Using aerial photos, satellite images and state permit figures, two environmental groups say more than half of the manure in the Maumee River watershed comes from unpermitted farms with livestock.

The Environmental Working Group and Environmental Law & Policy Center took about a year to collect and analyze the data, which showed a 40 percent increase in hog, cattle, dairy and poultry operations in the Maumee River watershed in Ohio, Indiana and Michigan from 2005 to 2018, for a total of 775 livestock farms.

The Maumee River watershed is about 6,500 square miles — the vast majority in Ohio — and has been identified by university researchers as the main source of phosphorus entering Lake Erie from farm runoff. The phosphorus leads to algae blooms that can turn the water a murky green color, contaminating the drinking water supply and harming aquatic life in what is a prime area for walleye and other fishing. Since the 1990s, the algae blooms have appeared each year beginning in May and can last through October.

If a farm is not considered large enough to have a permit through the Ohio Department of Agriculture, then the state agency does not track its activities. For example, the state requires a farm with at least 700 mature dairy cows to get a permit. However, the department won’t track a farm with 699 cows. Only 14 percent of the farms in Ohio have permits.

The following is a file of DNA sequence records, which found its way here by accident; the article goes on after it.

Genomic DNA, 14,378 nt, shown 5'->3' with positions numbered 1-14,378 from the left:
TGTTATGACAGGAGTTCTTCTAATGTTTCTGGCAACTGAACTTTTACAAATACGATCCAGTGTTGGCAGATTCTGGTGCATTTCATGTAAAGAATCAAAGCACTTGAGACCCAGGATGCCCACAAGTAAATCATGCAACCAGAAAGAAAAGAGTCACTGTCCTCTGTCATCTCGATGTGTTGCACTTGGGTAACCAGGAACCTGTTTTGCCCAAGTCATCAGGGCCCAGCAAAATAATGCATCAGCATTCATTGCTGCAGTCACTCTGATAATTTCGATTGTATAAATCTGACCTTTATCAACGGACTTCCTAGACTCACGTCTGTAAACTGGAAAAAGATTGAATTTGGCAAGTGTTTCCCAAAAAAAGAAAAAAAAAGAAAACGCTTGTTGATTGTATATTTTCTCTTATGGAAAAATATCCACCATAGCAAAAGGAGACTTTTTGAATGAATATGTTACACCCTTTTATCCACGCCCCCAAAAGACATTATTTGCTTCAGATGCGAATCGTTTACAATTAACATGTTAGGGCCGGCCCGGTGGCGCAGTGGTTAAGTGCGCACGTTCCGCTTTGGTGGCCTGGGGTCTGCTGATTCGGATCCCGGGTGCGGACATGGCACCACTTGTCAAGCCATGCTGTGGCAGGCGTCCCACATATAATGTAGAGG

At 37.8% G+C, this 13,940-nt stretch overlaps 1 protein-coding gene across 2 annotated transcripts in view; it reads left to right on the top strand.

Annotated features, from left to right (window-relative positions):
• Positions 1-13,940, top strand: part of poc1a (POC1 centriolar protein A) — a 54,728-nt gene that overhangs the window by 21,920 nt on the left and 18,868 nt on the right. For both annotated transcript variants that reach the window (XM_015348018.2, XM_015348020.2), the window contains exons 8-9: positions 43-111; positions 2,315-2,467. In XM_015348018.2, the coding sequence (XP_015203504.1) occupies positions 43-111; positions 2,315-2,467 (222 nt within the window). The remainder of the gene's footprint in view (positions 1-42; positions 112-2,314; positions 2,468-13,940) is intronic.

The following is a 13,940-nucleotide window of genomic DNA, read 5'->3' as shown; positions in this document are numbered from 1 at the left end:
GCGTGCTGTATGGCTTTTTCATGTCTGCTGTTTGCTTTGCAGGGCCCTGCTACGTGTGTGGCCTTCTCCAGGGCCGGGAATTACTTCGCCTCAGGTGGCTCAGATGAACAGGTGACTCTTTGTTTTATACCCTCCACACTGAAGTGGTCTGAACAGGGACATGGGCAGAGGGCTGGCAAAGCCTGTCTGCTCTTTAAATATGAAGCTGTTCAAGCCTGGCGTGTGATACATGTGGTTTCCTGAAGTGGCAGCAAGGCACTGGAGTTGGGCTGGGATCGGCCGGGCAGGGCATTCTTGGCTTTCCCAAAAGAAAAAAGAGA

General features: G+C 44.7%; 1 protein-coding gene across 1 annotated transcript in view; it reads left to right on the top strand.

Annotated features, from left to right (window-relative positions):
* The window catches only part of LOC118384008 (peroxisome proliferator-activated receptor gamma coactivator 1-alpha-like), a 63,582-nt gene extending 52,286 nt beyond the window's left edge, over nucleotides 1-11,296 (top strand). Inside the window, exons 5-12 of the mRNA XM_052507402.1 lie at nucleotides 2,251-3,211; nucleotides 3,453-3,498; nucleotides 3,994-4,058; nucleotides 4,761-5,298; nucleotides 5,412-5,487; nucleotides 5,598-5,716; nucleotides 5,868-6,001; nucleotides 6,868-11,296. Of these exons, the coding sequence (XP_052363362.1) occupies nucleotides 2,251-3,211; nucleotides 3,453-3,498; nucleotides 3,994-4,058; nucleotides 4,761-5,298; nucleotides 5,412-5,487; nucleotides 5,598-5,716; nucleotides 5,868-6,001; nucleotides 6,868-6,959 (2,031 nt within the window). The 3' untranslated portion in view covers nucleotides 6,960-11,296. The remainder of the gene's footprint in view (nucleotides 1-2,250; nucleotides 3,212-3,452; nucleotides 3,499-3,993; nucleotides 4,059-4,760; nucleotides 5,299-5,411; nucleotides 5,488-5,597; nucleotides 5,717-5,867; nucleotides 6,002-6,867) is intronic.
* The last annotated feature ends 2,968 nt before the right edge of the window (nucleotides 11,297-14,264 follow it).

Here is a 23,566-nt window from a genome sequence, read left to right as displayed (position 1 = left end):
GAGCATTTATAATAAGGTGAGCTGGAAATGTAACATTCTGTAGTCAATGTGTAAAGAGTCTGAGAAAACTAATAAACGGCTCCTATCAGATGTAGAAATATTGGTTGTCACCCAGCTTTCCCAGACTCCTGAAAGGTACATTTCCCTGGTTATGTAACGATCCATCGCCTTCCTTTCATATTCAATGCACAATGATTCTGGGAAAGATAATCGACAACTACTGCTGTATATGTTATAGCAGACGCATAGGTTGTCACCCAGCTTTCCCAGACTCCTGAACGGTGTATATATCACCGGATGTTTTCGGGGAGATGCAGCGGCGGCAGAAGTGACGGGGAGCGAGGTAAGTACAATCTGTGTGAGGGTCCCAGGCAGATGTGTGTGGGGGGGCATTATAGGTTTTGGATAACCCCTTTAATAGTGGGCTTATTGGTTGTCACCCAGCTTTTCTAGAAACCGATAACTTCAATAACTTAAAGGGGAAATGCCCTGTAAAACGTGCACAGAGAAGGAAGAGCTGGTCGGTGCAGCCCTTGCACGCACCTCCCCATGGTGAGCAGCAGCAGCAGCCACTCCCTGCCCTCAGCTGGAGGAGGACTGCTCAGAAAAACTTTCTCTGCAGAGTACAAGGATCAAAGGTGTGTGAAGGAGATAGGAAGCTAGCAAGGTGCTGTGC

“Farms below the permit threshold do not have records with the department unless they’ve had an enforcement action,” said Brett Gates, a spokesman for the Ohio Department of Agriculture. Enforcement action would take place only if there’s a complaint because, without a permit, there are no routine inspections, he confirmed.

“To me, this really spotlights how much more Ohio should be doing to track and oversee these big sources that are effectively industrial agriculture operations when you get to this scale,” said Madeline Fleisher, a senior attorney with the Environmental Law & Policy Center, a Midwestern environmental legal advocacy organization.

The groups’ analysis found that at least half the manure generated along the Ohio portion of the Maumee River comes from operations that lack state permits.

“You can’t fix what you’re not paying attention to,” Fleisher said. “There just needs to be a lot more oversight.”

Joe Cornely, a spokesman for the Ohio Farm Bureau, questioned the method of the analysis and its accuracy.

“If everything is based on simply aerial imaging, I’m not sure what that tells us. Does an aerial image tell us what animals are in a barn or if animals are even in that barn?” he said. “It’s kind of iffy data. If you want to make policy recommendations, I think you need more than a picture from 5,000 feet.”

Sarah Porter, a lead GIS analyst and project manager for the Environmental Working Group, a nonprofit, nonpartisan organization dedicated to protecting the environment, said the analysis used images from the National Agriculture Imagery Program, Google images and permit data. In some cases, staff drove out to sites to learn more.

“There was a significant data gap in understanding how much of a contributor animal operations are to the issues we’re seeing in Lake Erie,” she said. “And without knowledge of where these operations are, how many animals are there, how much manure and phosphorous they are generating — there’s not going to be much progress made.”

 

bburger@dispatch.com

@ByBethBurger